NVH upgrades included dash panel acoustic insulation and noise-absorbing material on the firewall, bonnet, top cowl, floor area, headlining, rear quarter trim and transmission tunnel.
Recommended retail prices were reduced across a new three-model structure, with the GLX manual starting from $50,990 and the Pajero Exceed available from $65,990.
The entry-level Pajero GLX picked up 18-inch aluminium wheels, High Intensity Discharge (HID) headlamps, front LED daytime running lamps, privacy glass and chromed door handles and mirrors.
The mid-range Pajero GLS replaced the GLX-R and VRX models, at $58,990. The GLS gained a Mitsubishi Multi Communication System (MMCS) with satellite navigation. Also standard were reversing sensors, rain-sensing wipers, dusk-sensing headlamps, heated and powered front seats and partial leather seat trim.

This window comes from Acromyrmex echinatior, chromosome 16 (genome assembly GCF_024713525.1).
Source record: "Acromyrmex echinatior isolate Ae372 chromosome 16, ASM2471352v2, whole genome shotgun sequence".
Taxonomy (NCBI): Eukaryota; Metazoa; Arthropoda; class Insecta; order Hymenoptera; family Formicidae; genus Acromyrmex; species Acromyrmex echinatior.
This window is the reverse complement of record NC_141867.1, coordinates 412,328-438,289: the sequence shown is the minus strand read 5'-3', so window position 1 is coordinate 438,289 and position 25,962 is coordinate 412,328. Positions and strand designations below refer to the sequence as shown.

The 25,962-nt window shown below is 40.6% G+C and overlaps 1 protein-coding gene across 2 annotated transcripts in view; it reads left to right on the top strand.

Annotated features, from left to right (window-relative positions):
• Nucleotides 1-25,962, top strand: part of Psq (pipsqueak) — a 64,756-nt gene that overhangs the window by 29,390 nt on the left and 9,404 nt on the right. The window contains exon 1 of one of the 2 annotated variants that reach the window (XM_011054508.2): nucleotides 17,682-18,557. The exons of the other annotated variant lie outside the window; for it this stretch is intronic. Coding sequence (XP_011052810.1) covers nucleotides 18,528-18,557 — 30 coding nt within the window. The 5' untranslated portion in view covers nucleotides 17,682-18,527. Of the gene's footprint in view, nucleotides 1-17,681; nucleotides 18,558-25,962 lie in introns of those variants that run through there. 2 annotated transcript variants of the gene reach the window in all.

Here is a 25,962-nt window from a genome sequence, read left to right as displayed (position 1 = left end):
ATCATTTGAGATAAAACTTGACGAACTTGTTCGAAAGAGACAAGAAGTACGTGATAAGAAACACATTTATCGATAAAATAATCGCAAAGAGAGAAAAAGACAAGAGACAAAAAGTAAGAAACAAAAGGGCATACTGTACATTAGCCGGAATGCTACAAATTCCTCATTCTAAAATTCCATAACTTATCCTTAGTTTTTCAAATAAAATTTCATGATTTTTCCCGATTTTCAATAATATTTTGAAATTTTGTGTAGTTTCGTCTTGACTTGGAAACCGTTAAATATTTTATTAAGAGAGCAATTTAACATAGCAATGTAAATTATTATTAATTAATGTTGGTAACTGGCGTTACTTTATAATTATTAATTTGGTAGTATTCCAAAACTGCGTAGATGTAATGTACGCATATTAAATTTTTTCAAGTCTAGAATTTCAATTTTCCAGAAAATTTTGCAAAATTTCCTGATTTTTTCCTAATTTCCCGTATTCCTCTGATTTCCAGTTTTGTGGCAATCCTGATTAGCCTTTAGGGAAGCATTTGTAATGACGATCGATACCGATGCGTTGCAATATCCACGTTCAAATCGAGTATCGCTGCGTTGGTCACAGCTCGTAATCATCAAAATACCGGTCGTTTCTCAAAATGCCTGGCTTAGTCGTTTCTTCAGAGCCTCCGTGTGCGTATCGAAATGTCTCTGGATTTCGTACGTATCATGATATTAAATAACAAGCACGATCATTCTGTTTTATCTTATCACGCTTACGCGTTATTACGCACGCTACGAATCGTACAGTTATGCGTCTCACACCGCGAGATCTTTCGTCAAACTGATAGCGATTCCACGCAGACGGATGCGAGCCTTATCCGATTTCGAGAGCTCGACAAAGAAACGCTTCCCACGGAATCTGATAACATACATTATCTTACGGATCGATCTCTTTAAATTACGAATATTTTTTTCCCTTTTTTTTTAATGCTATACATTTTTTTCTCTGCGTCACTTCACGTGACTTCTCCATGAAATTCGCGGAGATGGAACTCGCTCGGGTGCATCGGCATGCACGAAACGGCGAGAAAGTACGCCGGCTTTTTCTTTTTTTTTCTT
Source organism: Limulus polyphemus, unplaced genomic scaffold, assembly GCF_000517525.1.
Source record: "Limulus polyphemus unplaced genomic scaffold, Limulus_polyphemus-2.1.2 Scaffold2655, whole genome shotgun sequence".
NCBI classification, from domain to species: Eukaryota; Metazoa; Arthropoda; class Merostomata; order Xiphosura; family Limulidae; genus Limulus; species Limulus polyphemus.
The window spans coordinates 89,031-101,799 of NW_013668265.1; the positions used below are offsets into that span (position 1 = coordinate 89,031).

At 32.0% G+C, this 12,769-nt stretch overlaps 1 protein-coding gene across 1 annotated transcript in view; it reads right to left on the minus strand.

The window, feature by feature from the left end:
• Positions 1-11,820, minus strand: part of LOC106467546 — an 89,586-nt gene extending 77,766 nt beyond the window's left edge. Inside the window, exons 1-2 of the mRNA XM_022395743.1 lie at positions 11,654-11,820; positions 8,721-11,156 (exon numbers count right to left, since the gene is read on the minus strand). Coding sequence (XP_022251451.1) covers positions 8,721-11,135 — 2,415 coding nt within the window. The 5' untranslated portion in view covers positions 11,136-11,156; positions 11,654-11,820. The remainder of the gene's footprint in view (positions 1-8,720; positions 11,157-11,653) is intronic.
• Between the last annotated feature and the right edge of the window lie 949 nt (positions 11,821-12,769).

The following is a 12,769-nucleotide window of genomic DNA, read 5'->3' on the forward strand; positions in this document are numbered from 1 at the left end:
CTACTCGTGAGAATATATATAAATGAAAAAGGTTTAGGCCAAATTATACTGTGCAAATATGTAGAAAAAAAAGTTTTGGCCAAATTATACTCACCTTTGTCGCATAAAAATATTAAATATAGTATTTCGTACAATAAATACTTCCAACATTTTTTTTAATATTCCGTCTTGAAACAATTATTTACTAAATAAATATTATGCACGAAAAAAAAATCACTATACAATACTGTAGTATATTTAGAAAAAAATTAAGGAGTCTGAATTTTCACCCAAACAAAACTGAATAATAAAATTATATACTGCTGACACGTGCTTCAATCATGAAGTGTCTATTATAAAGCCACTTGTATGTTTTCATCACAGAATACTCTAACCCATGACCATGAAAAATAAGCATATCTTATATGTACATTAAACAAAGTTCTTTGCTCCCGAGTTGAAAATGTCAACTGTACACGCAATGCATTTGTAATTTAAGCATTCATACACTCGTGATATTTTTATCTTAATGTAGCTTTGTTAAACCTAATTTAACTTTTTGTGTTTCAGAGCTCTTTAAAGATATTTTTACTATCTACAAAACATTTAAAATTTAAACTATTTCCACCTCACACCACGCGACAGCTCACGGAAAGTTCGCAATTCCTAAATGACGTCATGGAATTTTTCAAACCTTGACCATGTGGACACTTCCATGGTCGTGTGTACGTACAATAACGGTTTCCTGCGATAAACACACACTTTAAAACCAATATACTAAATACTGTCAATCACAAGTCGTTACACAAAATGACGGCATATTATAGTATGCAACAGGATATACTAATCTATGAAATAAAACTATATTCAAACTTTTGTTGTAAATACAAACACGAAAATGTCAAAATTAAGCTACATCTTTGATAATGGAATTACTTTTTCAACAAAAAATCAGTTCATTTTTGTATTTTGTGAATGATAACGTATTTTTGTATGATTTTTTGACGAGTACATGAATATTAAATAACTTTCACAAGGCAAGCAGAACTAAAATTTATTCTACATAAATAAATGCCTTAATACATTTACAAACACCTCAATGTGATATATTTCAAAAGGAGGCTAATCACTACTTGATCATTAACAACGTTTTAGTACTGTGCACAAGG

The Pajero Exceed came with an electric sunroof with slide and tilt, sport pedals, chrome windscreen and side protection mouldings and a wood and leather four-spoke steering wheel.
Automatic high beam was added to the Pajero Exceed, using a camera located in the rear view mirror bracket to sense oncoming vehicle headlights.
The 2015 model year Pajero range had a five-year/100,000km warranty.
Although there have been four Pajero body changes since the box-shaped machines of the late 1980s there are still plenty of the old ones running around.
In 1987, the popular box-shaped ND Pajero scored larger front seats, an automatic transmission option and a slightly larger turbo-diesel engine - 2477cc.
For 1988, the NE model came with the Aussie-built 2.6-litre petrol donk from the Magna sedan.